Virginia families looking into alternative school plans instead of in-person

Three options if you don’t want your student going into a classroom

ROANOKE, Va. – With COVID-19 concerns increasing again and the mask debate in schools, some families are looking for other schooling options that don’t include learning in person. We’re working for you on what’s available.

Option 1: Local school district online option

Check with your local school district, as some are still allowing you to enroll in online classes.

Each school system has a different deadline, but for many of them, you have to meet certain requirements.

Bedford County says they have about 90 students enrolled in Virtual Virginia, the platform they’re using this year.

“Because the mask policy just changed, we are working to establish protocols for the future,” said a school spokesperson. “Virtual Virginia is currently closed to enrollment. Our principals are working to collect information from students who wish to come back for in-person instruction, and those who now wish to be enrolled virtually. Right now it’s a fluid situation that we are working to address.”

Botetourt County says they’ve seen an increase in online enrollment requests since last week when the governor said masks would need to be worn in schools to follow Virginia law. They have 80 students so far and are accepting applications through August 11, or until slots are filled.

Roanoke County posted on its Facebook page Friday, “Options for students wanting full-time, online instruction will also be expanded in grades K-8 to include an option for students who request online learning but do not have COVID-related medical documentation as previously required. To provide these expanded options, RCPS will use a variety of instructional delivery methods in addition to Virtual Virginia, and staff is working to make these arrangements. If your child is already on a waiting list for online learning, you will be contacted as soon as arrangements are finalized as soon after August 12 as is possible. If your child is not on a waiting list already and you would like to use these expanded online options, please contact your child’s school to be put on the list, by end of day on Tuesday, August 10.”

Option 2: Virginia Virtual Academy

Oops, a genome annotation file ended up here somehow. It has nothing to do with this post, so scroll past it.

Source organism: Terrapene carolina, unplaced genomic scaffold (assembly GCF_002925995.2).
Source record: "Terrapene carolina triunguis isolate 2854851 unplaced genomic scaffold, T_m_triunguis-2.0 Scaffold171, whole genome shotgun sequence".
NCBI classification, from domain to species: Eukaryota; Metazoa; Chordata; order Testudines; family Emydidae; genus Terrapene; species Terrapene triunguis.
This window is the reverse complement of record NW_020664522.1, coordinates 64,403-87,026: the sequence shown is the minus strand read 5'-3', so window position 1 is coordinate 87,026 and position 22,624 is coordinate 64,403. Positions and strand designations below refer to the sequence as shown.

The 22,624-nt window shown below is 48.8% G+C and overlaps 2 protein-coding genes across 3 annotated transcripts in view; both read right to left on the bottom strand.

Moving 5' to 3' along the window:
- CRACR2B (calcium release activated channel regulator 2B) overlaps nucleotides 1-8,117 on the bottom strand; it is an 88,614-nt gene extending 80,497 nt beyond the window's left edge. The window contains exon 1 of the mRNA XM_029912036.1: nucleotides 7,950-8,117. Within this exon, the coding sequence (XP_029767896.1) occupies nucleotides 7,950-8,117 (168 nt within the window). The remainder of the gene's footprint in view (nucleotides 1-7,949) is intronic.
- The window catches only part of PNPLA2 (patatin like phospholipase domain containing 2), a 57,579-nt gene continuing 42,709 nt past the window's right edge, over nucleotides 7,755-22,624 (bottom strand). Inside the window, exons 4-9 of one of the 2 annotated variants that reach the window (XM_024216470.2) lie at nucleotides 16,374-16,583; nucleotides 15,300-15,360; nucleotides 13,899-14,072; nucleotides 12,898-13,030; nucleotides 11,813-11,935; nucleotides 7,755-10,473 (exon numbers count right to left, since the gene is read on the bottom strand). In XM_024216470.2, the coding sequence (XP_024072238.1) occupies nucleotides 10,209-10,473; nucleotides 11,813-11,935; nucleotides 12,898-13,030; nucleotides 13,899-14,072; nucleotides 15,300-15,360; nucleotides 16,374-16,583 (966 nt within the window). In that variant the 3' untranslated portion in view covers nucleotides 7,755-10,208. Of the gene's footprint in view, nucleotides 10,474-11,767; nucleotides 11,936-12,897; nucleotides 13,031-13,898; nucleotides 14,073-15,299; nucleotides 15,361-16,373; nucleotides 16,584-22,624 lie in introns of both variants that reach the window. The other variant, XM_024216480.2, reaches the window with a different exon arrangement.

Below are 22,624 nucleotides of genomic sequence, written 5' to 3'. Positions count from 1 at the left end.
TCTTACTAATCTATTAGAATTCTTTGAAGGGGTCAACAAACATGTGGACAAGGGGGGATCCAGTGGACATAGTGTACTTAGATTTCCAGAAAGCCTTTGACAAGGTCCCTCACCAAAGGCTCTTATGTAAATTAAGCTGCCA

The Virginia Virtual Academy, powered by Stride K12, is tuition-free and you still have time to enroll. There are a limited number of available seats for students and they are filling up fast.

Students that are residents of Bland, Bristol, Giles, Norton, Patrick, Radford City, Tazewell and Washington should reach out to their district directly to enroll into VAVA.

Families residing in Stafford (grades K-5) and Botetourt are district-managed, Learning Solutions partners. Parents may enroll their student into Stafford/Botetourt Virtual Academies by calling the district.

A spokesperson for Stride K12 says national enrollment went from about 123,000 before the pandemic in the 2019-2020 school year to about 189,000 last school year. They say the percentage of families who are currently enrolled that indicated they are returning is at a multi-year high.

“So far, we are seeing the opposite of the mass exodus back to brick-and-mortar schools that some have predicted,” said a Stride K12 spokesperson.

To enroll: You apply, you’re admitted and then you are no longer enrolled at your brick-and-mortar school.

You can find the story we did last year on VAVA here, where we break down what the process looks like.

Option 3: Homeschool

Parents, you still have time to decide to homeschool.

Home Educators Association of Virginia (HEAV) is a nonprofit to help homeschool families. According to HEAV, a parent must submit a Notice of Intent or personal letter to the division superintendent by August 15 each year you provide home instruction. The group suggests using the notice on their website because it only has what the law requires and other forms ask for things you don’t have to disclose.

There are many resources on the HEAV’s webpage and you can check out the WSLS 10 News story from last year on homeschooling where we broke down the process including how to pick a curriculum. Find that story here.

The GRHE (Greater Roanoke Home Educators) is a parent support group that helps get information out to homeschooling parents about all the different options of co-ops, opportunities & events geared for Roanoke & surrounding area homeschoolers to know about. You can check out the Facebook page here and the website here.

About the Author

You can see Jenna weekday mornings at the anchor desk on WSLS 10 Today from 5-7 a.m. She also leads our monthly Solutionaries Series, where we highlight the creative thinkers and doers working to make the world a better place.

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